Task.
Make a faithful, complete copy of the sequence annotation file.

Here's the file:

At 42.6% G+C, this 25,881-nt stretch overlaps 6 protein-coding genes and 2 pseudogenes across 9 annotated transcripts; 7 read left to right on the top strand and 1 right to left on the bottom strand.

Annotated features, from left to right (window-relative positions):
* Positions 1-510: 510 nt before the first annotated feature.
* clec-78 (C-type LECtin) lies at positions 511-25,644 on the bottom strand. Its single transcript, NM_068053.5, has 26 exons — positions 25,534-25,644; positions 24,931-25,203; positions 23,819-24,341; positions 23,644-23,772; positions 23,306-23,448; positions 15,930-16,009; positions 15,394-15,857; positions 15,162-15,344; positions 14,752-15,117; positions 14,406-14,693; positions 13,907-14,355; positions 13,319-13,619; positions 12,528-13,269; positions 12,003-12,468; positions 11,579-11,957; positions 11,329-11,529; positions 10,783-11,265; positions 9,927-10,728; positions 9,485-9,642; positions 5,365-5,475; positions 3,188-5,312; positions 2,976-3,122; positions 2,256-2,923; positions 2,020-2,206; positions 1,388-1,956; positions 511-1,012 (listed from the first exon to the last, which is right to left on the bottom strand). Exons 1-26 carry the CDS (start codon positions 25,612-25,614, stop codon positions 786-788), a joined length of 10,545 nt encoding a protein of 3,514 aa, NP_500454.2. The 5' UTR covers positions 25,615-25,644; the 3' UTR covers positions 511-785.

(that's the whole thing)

At 42.6% G+C, this 25,881-nt stretch overlaps 6 protein-coding genes and 2 pseudogenes across 9 annotated transcripts; 7 read left to right on the top strand and 1 right to left on the bottom strand.

Annotated features, from left to right (window-relative positions):
* Positions 1-510: 510 nt before the first annotated feature.
* clec-78 (C-type LECtin) lies at positions 511-25,644 on the bottom strand. Its single transcript, NM_068053.5, has 26 exons — positions 25,534-25,644; positions 24,931-25,203; positions 23,819-24,341; positions 23,644-23,772; positions 23,306-23,448; positions 15,930-16,009; positions 15,394-15,857; positions 15,162-15,344; positions 14,752-15,117; positions 14,406-14,693; positions 13,907-14,355; positions 13,319-13,619; positions 12,528-13,269; positions 12,003-12,468; positions 11,579-11,957; positions 11,329-11,529; positions 10,783-11,265; positions 9,927-10,728; positions 9,485-9,642; positions 5,365-5,475; positions 3,188-5,312; positions 2,976-3,122; positions 2,256-2,923; positions 2,020-2,206; positions 1,388-1,956; positions 511-1,012 (listed from the first exon to the last, which is right to left on the bottom strand). Exons 1-26 carry the CDS (start codon positions 25,612-25,614, stop codon positions 786-788), a joined length of 10,545 nt encoding a protein of 3,514 aa, NP_500454.2. The 5' UTR covers positions 25,615-25,644; the 3' UTR covers positions 511-785.